Magic dates back centuries, but magic performances as we known them today started in the mid-1800s. Jean Eugene Robert-Houdin was one of the first respectable professional magicians. He opened a magic theatre in Paris in the 1840s. He built an automated machine that appeared to move and act as if it were alive. Well-known Harry Houdini, who performed in the late 19th and early 20th centuries, took his stage name from Robert-Houdin. Houdini developed many tricks based on what we now call escapology. He was also skilled in lock picking and conjuring techniques. Houdini memorabilia are collected at the Houdini Museum in Scranton, PA.
Modern magicians use many of the same tricks as the early masters, adapting them for today's audiences. They put their own twists to sleight of hand, misdirection, deception, collusion with members of the audience, mirrors, props with secret mechanisms, and other trickery.
Paul Harris, for example, is an inventor, magician, and writer. He creates unique and original effects. His DVDs on mastering card tricks are very popular, as are his tricks, including Lubor's Lens, Paradigm Shifter, Linking Rubber Bands, and True Astonishment Pen routine.
Derren Brown, an English magician, illusionist, and mentalist, is considered a radical thinker in the world of close-up magic and mentalism. He stuns audiences with his baffling tricks and amazing illusions. His book Pure Effect reveals deep, dark secrets of magic.
Called a modern-day Houdini, David Copperfield is an Emmy-winning American illusionist. Copperfield is perhaps the most commercially successful magician, averaging 500 performances a year. His performances expand the world of magic and showcase his unique combination of storytelling and illusion.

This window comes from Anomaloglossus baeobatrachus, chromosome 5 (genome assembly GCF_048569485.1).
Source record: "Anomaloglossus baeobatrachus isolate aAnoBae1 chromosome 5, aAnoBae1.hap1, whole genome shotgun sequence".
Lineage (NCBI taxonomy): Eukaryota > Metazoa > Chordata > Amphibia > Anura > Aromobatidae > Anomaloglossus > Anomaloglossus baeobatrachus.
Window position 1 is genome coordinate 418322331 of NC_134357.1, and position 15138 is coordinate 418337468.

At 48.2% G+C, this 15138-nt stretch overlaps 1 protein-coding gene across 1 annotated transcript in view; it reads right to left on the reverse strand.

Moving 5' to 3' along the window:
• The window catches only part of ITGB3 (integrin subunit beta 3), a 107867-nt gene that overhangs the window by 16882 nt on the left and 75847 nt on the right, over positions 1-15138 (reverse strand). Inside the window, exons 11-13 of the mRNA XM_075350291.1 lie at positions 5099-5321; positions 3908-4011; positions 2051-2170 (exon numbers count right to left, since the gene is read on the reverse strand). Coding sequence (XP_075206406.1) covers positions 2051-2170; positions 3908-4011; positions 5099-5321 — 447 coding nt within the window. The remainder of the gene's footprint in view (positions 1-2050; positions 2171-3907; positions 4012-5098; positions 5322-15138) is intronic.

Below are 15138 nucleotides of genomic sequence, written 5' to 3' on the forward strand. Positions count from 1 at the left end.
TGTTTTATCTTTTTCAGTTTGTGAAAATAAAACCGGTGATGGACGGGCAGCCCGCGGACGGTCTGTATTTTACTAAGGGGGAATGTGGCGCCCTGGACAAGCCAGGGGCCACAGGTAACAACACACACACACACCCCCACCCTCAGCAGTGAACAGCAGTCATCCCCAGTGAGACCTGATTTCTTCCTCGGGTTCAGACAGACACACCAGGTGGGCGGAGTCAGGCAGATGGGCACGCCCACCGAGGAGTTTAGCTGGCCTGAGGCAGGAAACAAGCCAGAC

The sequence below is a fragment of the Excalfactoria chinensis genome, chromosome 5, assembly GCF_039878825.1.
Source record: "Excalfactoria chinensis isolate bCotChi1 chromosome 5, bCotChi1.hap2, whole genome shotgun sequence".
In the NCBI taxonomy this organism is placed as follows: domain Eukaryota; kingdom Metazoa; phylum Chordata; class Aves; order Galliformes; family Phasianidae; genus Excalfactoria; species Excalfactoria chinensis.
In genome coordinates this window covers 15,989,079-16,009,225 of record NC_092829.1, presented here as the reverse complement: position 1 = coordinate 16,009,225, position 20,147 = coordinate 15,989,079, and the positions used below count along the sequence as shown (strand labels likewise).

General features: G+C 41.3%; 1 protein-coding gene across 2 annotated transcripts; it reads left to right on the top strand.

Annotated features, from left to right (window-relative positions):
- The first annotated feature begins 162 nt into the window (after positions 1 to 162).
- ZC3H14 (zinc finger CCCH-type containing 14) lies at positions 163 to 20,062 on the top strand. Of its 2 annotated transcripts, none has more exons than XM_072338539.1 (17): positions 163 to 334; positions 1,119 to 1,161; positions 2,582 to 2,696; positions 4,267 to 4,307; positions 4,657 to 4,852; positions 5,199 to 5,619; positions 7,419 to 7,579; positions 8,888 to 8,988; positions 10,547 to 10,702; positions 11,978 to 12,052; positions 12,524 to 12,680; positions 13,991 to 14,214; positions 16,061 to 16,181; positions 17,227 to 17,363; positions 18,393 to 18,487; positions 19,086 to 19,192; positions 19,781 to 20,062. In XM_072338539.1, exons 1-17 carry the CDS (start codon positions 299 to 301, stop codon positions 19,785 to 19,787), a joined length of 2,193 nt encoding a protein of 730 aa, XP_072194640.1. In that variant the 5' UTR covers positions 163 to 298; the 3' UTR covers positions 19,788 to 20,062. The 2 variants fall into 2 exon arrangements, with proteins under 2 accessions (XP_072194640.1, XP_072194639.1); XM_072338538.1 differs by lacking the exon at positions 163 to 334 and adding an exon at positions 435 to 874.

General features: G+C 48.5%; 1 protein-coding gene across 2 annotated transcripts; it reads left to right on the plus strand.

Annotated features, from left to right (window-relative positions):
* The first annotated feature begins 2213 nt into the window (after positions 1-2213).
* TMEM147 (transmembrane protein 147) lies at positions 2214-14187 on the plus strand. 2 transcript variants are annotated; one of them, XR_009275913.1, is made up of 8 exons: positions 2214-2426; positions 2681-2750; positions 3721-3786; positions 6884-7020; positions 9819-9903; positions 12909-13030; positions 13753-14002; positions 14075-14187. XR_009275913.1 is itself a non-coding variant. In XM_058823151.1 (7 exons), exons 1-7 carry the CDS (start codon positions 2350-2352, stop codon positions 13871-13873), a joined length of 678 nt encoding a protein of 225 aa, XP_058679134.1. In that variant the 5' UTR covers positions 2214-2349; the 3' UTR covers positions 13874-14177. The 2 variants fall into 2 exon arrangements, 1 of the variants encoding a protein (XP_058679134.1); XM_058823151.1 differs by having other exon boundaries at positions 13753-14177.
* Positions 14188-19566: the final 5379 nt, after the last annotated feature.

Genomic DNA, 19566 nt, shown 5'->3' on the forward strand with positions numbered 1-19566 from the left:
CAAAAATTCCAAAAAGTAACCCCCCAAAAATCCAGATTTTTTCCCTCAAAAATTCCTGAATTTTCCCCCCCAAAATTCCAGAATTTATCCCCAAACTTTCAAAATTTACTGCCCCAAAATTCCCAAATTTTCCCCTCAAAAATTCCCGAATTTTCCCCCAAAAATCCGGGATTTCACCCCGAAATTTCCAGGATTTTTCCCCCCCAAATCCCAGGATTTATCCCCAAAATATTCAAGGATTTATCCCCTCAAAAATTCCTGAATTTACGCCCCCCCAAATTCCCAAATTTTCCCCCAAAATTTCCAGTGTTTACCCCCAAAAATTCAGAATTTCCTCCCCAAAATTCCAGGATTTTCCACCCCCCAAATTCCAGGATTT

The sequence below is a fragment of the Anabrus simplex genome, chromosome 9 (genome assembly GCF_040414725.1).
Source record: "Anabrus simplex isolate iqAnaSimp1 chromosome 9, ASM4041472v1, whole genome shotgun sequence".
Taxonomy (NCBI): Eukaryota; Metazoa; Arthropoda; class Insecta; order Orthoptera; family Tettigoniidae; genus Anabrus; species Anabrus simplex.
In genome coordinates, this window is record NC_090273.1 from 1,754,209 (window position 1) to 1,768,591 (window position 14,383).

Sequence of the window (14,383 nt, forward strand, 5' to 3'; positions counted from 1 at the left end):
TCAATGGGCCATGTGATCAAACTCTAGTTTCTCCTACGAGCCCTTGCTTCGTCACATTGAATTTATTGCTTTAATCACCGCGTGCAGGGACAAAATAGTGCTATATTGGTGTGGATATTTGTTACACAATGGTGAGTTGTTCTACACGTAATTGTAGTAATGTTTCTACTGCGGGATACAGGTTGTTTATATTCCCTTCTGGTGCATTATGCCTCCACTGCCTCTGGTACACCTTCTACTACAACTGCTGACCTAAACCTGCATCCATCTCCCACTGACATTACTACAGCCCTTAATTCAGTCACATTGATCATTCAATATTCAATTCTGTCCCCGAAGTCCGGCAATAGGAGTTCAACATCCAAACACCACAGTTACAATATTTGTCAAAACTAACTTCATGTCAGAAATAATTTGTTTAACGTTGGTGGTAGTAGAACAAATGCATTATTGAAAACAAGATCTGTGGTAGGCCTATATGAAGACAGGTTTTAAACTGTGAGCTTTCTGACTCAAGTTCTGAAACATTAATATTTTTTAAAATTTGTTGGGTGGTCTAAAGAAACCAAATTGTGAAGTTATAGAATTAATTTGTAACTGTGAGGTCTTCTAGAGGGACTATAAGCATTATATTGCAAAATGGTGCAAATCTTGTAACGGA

Criss Angel takes a modern approach to classic tricks. He's an American magician, illusionist, musician, escapologist, and stunt performer. His stunts include walking on water, floating between two buildings, and cutting himself in half. Several seasons of his TV show, Criss Angel Mindfreak, are available on DVD.
American illusionist and endurance artist, David Blaine, has performed high-profile feats of endurance. His first television special, David Blaine: Street Magic 1997, shows him performing for people on the street. The audience reactions are as entertaining and fascinating as Blaine's magic tricks.
Street magic, as highlighted in Blaine's TV special, is actually a category of magic in itself. Books and videos give fascinating accounts and demonstrations from some of the world's most legendary street performers, such as Gazzo, Jim Cellini, Paul Zennon, and Whit Hayden.
Today's audiences know that magicians are engaging in trickery and accept that as part of the entertainment. That's why anyone can buy the tools and instructions for performing tricks - rope magic, mentalism, silk magic, special effects, and much more. The trick isn't a secret because the magic is in the skilled performance of the trick. As an example, linking rings are eight solid metal rings. The magician loosely drops them from one hand to the other. The rings magically link and unlink at the whim of the magician. In the hands of the right person, these rings are magical, but for most people they are just eight metal rings.
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